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Monday, December 26, 2005

On the Second Day of Christmas...Two Turtle Doves
by Chuck

Christmas E-Cards

On the second day of Christmas,
my true love sent to me
Two turtle doves,
And a partridge in a pear tree.

We have now reached the second day of Christmas. The lover has now given his true love a partridge in a pear tree and two turtle doves.

Partridges are game birds, similar to pheasants or grouse, that are hunted in Europe and the U.S. Partridge hunting has long been a popular sport among the gentry in England and it is not unusual to find it in this song. Pears are also a popular and common fruit in France and England. Some have speculated that the origins of The Twelve Days of Christmas carol are French and this would fit with both the partridge and pear tree. In fact one of the most popular variety of pears is the Anjou pear which appears to have originated near Angers in the Anjou region of France. This variety of pear was brought to England early in the nineteenth century and from there to America in the 1840s. According to some accounts, partridges were also introduced into England by the French, but this was in the seventeenth century. Game birds, such as partridges, pheasants, grouse, etc. would have been served at the holiday feasts hosted by various nobles and rich merchants in medieval England and France.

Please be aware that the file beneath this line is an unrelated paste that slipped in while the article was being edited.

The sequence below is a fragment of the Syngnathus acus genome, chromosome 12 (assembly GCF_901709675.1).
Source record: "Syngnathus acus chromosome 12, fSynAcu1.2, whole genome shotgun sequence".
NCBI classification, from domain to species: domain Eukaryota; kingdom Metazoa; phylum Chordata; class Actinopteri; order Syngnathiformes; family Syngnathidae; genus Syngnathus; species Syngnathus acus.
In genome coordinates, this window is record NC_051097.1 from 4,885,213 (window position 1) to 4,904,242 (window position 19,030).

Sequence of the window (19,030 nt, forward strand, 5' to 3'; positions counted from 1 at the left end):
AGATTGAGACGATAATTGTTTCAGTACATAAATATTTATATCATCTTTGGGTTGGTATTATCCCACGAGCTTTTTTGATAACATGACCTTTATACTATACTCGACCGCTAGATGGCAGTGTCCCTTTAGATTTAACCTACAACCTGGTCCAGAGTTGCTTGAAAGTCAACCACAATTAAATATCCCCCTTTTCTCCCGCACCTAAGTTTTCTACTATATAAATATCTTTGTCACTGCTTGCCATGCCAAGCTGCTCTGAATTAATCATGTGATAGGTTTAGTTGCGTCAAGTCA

Doves are a common symbol for love and peace, two Christmas themes. Turtle doves are a common species of dove found in France and England and they were often kept in cages as pets during the Middle Ages and earlier. There are a number of references to doves in the Bible. Turtle doves also migrate to warmer climates in winter and their re-appearance heralds the approach of spring. The turtle dove is species that mates for life, so the giving of two turtle doves could be a way the lover is expressing his intention of love and marriage.

In the Middle Ages and Renaissance England it was common to celebrate the full Christmas season with parties, feasts and the giving of gifts during the twelve days of Christmas. In this carol we see the giving of gifts, references to food that would be included in the feasts and the courting that surely went on as the coming together of large groups of people, especially young and single men and women, provided the perfect opportunity to seek one's future mate.

Copyright © by Charles J. Nugent Jr. and Victor L. Nugent.

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